Riding in Italy

To Know

Italy is renowned for its many features, its culture, food, history and so much more.

After visiting different places around the world and experiencing different cultures, we’ve come to realise that there are a few things about visiting Italy that can be a little unclear at times!

What should you think about before entering our beautiful country?

Here is a selection of useful information and tips that will help you when you visit.
(Mainly aimed at Non EU citizens… but they might be helpful even if you are one of our European neighbours!)

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Where we are

C.so Lancieri 20
11100 Aosta – Italy
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Aosta Valley Freeride Srl
VAT: 01230790071
REA: AO/78127
+39 375 657 5847
© 2024 Aosta Valley Freeride made by Wicked Studios - All rights reserved.


Ship your Bike

Ship to Cycle is the new door to door service to safely and efficiently send your bike wherever you want.The service is dedicated to all cycling enthusiasts: professionals, amateurs and cycle tourists.

The objective is to offer a premium service that relieves you of the stress of transporting your bike to the airport and avoids further inconvenience of the transfer to the race venue or hotel. This makes it possible to organise your trip with greater flexibility, not only for sporting purposes, but also for tourism.

Ship To Cycle relies on the best international couriers who guarantee precision and punctuality in deliveries.

You can also activate an insurance policy that covers the full value of your bike throughout its journey.



Aosta Valley Freeride (AVF) will provide the services, as confirmed by email. Please check your confirmation email carefully and report any incorrect or incomplete information to AVF immediately.

AVF will provide all logistics and mountain safety decision making.
Aosta Valley Freeride cannot take any responsibility for damage or loss to property (e.g. bikes) and / or individuals during a trip.

Down Day activities may be organised by AVF, and may include extra cost, depending on the activity. This will be confirmed prior to booking any activity.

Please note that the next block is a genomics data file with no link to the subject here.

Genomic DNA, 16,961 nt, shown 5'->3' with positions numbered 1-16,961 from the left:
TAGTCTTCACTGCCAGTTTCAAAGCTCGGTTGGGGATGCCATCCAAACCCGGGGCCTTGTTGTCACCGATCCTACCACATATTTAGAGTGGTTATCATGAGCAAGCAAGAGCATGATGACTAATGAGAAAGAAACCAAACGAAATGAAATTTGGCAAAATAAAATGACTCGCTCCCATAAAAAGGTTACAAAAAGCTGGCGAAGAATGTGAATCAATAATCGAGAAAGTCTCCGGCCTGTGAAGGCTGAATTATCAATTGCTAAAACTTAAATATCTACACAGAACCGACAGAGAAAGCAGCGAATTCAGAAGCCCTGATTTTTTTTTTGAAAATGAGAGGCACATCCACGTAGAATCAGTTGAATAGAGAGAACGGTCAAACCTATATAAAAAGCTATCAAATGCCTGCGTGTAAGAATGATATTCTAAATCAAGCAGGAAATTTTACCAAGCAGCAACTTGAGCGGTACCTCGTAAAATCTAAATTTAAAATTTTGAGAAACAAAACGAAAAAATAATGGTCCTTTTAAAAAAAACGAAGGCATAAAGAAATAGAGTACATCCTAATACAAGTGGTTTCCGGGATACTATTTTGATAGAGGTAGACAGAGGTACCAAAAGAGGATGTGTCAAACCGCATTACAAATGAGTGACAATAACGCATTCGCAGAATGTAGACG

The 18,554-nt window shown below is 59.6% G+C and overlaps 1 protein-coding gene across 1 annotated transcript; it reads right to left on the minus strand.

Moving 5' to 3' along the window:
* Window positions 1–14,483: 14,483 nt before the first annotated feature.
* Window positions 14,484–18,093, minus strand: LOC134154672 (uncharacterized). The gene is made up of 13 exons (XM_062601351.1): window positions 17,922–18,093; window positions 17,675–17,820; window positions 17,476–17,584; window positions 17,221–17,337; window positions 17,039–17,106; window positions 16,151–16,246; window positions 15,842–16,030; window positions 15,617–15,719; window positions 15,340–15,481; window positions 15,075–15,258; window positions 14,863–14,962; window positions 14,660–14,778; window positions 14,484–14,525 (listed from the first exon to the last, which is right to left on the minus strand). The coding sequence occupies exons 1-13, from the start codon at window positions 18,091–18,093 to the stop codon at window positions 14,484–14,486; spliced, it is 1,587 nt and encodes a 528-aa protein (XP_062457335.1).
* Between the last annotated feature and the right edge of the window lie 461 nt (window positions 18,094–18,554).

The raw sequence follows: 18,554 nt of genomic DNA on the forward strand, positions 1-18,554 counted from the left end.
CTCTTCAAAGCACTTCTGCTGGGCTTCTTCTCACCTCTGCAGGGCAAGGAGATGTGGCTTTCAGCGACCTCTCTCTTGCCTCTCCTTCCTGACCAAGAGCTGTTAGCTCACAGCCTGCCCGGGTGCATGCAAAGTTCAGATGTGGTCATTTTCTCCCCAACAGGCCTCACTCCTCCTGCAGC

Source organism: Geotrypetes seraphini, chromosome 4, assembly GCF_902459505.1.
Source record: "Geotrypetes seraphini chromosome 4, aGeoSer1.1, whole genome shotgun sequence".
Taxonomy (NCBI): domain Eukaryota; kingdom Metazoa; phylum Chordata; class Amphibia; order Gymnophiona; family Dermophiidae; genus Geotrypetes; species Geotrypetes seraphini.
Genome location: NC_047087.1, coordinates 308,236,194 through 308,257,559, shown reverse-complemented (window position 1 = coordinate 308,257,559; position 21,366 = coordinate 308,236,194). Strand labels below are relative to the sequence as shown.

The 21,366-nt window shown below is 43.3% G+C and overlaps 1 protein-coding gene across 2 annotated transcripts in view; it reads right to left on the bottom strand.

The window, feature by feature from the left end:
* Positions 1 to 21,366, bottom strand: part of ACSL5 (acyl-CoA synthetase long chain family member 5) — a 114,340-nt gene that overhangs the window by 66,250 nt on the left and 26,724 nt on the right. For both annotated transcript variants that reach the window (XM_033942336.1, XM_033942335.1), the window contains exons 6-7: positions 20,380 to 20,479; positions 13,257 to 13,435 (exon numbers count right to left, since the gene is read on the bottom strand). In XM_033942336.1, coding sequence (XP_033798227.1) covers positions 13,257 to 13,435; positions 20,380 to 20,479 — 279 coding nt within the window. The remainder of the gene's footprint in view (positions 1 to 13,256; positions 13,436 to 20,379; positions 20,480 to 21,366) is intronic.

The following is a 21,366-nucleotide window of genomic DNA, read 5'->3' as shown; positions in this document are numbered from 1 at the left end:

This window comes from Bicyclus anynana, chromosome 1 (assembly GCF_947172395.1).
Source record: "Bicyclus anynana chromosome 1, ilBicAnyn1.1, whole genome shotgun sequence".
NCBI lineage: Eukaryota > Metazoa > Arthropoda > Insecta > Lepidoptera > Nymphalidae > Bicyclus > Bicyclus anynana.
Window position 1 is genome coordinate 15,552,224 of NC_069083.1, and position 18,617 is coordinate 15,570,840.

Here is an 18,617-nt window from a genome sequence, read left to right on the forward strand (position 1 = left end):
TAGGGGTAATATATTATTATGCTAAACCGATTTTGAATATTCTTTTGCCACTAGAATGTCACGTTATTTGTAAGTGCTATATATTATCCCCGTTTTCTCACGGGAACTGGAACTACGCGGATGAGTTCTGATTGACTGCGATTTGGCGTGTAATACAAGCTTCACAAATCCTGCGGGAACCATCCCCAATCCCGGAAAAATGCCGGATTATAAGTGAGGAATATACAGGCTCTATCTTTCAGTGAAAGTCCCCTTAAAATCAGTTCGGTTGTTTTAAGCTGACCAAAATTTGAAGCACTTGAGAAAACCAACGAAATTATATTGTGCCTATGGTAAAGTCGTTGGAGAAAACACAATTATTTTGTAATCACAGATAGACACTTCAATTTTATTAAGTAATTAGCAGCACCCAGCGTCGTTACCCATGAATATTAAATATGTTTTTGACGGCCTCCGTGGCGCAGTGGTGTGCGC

You must be 18 years of age to make a booking. You agree to provide full, complete and accurate information to the best of your ability.
You are responsible for:

  • Providing your own MTB Clothing, Helmet and Protection appropriate to Alpine terrain. (No accessories will be provided by AVF, unless previously agreed).

  • Certified helmets must be worn at all times during your trip.

  • Ensuring that your bike is in full working order and fully serviced prior to your trip start date if riding your own bike.

  • If hiring a bike from us, it will have been fully checked prior to your arrival. Maintenance during your trip is your responsibility.

  • Indicating truthfully your physical and technical level.

  • Completing our pre-ride questionnaire and group safety information form. (you will receive it some days before your arrival).

  • Providing payment in full, 30 days prior to your trip.

Making a personal judgement on whether or not to ride any particular section of trail. If in doubt, get off and walk – there is no pressure to ride beyond your ability.


You are aware that biking is a dangerous activity and you understand that you, and every member of your group need appropriate insurance cover for the activity, which takes place in occasionally very remote areas. It is your responsibility to ensure that the insurance you purchase is adequate and appropriate for your particular needs while you are on holiday with us.

It is recommended that the policy you choose covers individual trip costs due to COVID-19 cancellations, or other unavoidable interruptions which may occur. Once we have secured the guide / shuttle and have taken the second half of the deposit we cannot provide refunds or credits as costs will no longer be recoverable.

AVF can recommend the following insurance providers on the basis of the positive experiences of other clients, but have no affiliation and take no responsibility for services provided.

If you come from Europe: Columbus
If you come from US GlobalRescue


Full payment is due prior to any AVF services being provided. A 50% deposit is due to hold a reservation. The 50% remaining balance will be due 30 days prior to the trip reservation.